first of all the question is stupid. If you think from an investor's perspective a company is good only if it is a good stock. A stock is "good" only because it is a good investment. the real question here is what makes a stock a good investment. and the answer for this is very simple: PRICE . Price is the main determinant of your return, NOT growth. What good is growth if it is already priced in the stock???????? would I buy facebook at 100bn valuation? hell no. Would I buy facebook at 10bn valuation? hell yes. The only way it makes sense to buy facebook at ABOVE 100bn is if you believe the growth is even higher. Personally I think 100bn valuation for facebook implies astronomic growth. even if that growth is achieved, you're not benefiting from it because you already paid for it, hence your return is simply the discount rate. its the same logic that some companies (the smart ones) apply when doing M&A. yeah synergies means you can pay a higher price for the company but if you paying for ALL of the synergy value then the acquiror's return on investment (investment=acquisition of the target company) will simply be whatever "cost of equity" was used in the wacc (i.e.9-10% as an example)....this assuming the target company will meet all the growth targets used in the valuation (...cause if not, their return on investment would be even lower than the cost of equity used in the wacc). So, growth in itself, without taking into account the price, is a crap answer to the question of "what makes a good stock a good investment". Understand the mechanics of what I have just written here and I guarantee you, you will be in a better position that 90% of your competition, come buyside (PE and HF) recruiting season.

Jul 1, 2012 - 9:09pm
madmoney15, what's your opinion? Comment below:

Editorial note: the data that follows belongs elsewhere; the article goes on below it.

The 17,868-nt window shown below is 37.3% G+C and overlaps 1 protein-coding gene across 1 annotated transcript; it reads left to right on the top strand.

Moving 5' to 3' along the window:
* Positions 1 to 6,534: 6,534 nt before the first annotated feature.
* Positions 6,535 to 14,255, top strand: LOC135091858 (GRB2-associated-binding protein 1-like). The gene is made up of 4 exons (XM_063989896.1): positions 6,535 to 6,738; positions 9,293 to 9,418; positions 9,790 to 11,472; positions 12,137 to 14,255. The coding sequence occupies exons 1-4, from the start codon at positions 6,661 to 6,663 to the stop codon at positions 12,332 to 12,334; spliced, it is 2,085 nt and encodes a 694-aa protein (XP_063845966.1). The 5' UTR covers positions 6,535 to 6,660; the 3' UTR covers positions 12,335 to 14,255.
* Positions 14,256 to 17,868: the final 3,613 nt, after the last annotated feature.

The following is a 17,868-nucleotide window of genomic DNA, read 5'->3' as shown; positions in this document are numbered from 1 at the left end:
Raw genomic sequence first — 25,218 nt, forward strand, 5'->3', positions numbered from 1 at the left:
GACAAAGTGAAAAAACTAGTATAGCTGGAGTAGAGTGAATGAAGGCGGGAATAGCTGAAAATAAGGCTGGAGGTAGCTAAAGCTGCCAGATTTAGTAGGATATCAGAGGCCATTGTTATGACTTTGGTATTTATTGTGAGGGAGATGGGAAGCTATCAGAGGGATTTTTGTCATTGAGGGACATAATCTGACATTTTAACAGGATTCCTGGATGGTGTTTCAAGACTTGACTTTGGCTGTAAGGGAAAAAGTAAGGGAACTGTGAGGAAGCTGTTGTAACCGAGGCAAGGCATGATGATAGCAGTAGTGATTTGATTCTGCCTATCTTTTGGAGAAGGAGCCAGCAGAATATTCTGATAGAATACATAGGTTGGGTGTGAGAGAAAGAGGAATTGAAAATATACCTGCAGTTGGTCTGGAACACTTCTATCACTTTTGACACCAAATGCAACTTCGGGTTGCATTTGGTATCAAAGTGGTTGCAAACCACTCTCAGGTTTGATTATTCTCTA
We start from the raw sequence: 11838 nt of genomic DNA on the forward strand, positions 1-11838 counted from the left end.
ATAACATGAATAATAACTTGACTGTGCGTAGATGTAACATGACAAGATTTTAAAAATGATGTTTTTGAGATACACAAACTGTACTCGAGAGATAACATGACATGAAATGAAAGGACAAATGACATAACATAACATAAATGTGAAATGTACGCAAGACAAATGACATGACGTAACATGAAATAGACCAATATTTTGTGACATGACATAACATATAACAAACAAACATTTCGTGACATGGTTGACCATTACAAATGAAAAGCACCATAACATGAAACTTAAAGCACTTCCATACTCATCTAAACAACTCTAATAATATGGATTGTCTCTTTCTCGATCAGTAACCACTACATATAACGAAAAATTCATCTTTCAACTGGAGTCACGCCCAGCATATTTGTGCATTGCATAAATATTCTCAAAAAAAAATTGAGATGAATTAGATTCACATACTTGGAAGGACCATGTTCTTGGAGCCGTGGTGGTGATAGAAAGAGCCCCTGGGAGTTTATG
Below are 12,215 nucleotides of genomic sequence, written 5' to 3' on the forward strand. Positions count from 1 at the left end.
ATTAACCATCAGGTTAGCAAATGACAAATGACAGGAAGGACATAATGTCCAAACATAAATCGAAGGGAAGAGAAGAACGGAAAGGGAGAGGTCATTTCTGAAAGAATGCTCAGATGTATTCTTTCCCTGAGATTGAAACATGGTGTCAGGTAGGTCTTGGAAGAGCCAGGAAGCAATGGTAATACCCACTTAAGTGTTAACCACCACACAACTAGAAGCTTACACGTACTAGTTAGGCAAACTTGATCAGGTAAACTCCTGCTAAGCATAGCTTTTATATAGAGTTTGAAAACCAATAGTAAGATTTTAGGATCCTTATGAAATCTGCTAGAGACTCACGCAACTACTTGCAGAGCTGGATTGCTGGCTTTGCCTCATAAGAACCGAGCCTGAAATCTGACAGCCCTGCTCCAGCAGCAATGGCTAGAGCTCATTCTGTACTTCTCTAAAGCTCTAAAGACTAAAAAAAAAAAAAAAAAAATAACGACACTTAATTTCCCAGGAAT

fomc:
first of all the question is stupid. If you think from an investor's perspective a company is good only if it is a good stock. A stock is "good" only because it is a good investment. the real question here is what makes a stock a good investment. and the answer for this is very simple: PRICE . Price is the main determinant of your return, NOT growth. What good is growth if it is already priced in the stock???????? would I buy facebook at 100bn valuation? hell no. Would I buy facebook at 10bn valuation? hell yes. The only way it makes sense to buy facebook at ABOVE 100bn is if you believe the growth is even higher. Personally I think 100bn valuation for facebook implies astronomic growth. even if that growth is achieved, you're not benefiting from it because you already paid for it, hence your return is simply the discount rate. its the same logic that some companies (the smart ones) apply when doing M&A. yeah synergies means you can pay a higher price for the company but if you paying for ALL of the synergy value then the acquiror's return on investment (investment=acquisition of the target company) will simply be whatever "cost of equity" was used in the wacc (i.e.9-10% as an example)....this assuming the target company will meet all the growth targets used in the valuation (...cause if not, their return on investment would be even lower than the cost of equity used in the wacc). So, growth in itself, without taking into account the price, is a crap answer to the question of "what makes a good stock a good investment". Understand the mechanics of what I have just written here and I guarantee you, you will be in a better position that 90% of your competition, come buyside (PE and HF) recruiting season.

Some of that is true and some of that is complete bullshit. Just because you know what Weighted Average Cost of Capital does not mean you know what the hell you're talking about. Growth is the biggest factor in regards to buying. Sure, price is a factor but it shouldn't be the ultimate because it is nearly impossible to time the market correctly. For example, if I bought RIM at 20 (selling .5-.6x book value), it would be comparably "cheap" to its highs but if i bought it at there I would of lost about 65% of my investment as of now. Growth and beating expectations is what moves the prices up. And why do prices go up because of the beat expectation numbers... because of implied GROWTH in the future. OP listen to that post with a grain of salt.
I truly am willing to put 100 dollars on anything that you got the 100billion dollar valuation is overrated because you were watching CNBC or Bloomberg. I sincerely doubt you know jack dick about the business model of Facebook or its projected growth rates and why people think its faulty.

Jul 7, 2012 - 8:26am
fomc, what's your opinion? Comment below: